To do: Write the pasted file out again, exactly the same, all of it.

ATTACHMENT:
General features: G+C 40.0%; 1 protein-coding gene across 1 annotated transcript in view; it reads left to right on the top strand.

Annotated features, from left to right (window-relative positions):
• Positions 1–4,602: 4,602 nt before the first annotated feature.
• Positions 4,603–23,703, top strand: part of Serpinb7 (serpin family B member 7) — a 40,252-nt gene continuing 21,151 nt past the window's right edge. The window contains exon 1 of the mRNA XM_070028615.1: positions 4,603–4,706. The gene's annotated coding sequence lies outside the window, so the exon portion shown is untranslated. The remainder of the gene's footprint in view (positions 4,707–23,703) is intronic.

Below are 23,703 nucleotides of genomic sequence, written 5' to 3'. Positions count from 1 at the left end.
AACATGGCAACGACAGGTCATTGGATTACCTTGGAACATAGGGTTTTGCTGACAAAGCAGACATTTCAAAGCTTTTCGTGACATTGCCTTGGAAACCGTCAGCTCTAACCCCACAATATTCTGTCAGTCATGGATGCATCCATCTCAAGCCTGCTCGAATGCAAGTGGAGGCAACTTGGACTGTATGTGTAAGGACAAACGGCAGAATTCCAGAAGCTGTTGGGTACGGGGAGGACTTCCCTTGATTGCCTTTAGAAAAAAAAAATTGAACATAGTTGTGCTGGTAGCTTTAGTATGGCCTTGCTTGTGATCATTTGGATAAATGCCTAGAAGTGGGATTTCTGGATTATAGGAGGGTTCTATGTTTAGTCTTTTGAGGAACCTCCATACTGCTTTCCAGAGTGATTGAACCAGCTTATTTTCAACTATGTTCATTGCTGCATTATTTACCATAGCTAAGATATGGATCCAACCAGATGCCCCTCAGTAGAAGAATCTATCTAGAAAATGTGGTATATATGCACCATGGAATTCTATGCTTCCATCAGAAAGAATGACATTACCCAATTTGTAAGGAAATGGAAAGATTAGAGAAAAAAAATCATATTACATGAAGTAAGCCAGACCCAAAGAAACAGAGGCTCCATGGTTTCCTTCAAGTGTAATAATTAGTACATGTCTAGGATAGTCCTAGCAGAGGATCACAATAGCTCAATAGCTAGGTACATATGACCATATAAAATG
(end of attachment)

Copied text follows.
General features: G+C 40.0%; 1 protein-coding gene across 1 annotated transcript in view; it reads left to right on the top strand.

Annotated features, from left to right (window-relative positions):
• Positions 1–4,602: 4,602 nt before the first annotated feature.
• Positions 4,603–23,703, top strand: part of Serpinb7 (serpin family B member 7) — a 40,252-nt gene continuing 21,151 nt past the window's right edge. The window contains exon 1 of the mRNA XM_070028615.1: positions 4,603–4,706. The gene's annotated coding sequence lies outside the window, so the exon portion shown is untranslated. The remainder of the gene's footprint in view (positions 4,707–23,703) is intronic.

Below are 23,703 nucleotides of genomic sequence, written 5' to 3'. Positions count from 1 at the left end.
AACATGGCAACGACAGGTCATTGGATTACCTTGGAACATAGGGTTTTGCTGACAAAGCAGACATTTCAAAGCTTTTCGTGACATTGCCTTGGAAACCGTCAGCTCTAACCCCACAATATTCTGTCAGTCATGGATGCATCCATCTCAAGCCTGCTCGAATGCAAGTGGAGGCAACTTGGACTGTATGTGTAAGGACAAACGGCAGAATTCCAGAAGCTGTTGGGTACGGGGAGGACTTCCCTTGATTGCCTTTAGAAAAAAAAAATTGAACATAGTTGTGCTGGTAGCTTTAGTATGGCCTTGCTTGTGATCATTTGGATAAATGCCTAGAAGTGGGATTTCTGGATTATAGGAGGGTTCTATGTTTAGTCTTTTGAGGAACCTCCATACTGCTTTCCAGAGTGATTGAACCAGCTTATTTTCAACTATGTTCATTGCTGCATTATTTACCATAGCTAAGATATGGATCCAACCAGATGCCCCTCAGTAGAAGAATCTATCTAGAAAATGTGGTATATATGCACCATGGAATTCTATGCTTCCATCAGAAAGAATGACATTACCCAATTTGTAAGGAAATGGAAAGATTAGAGAAAAAAAATCATATTACATGAAGTAAGCCAGACCCAAAGAAACAGAGGCTCCATGGTTTCCTTCAAGTGTAATAATTAGTACATGTCTAGGATAGTCCTAGCAGAGGATCACAATAGCTCAATAGCTAGGTACATATGACCATATAAAATG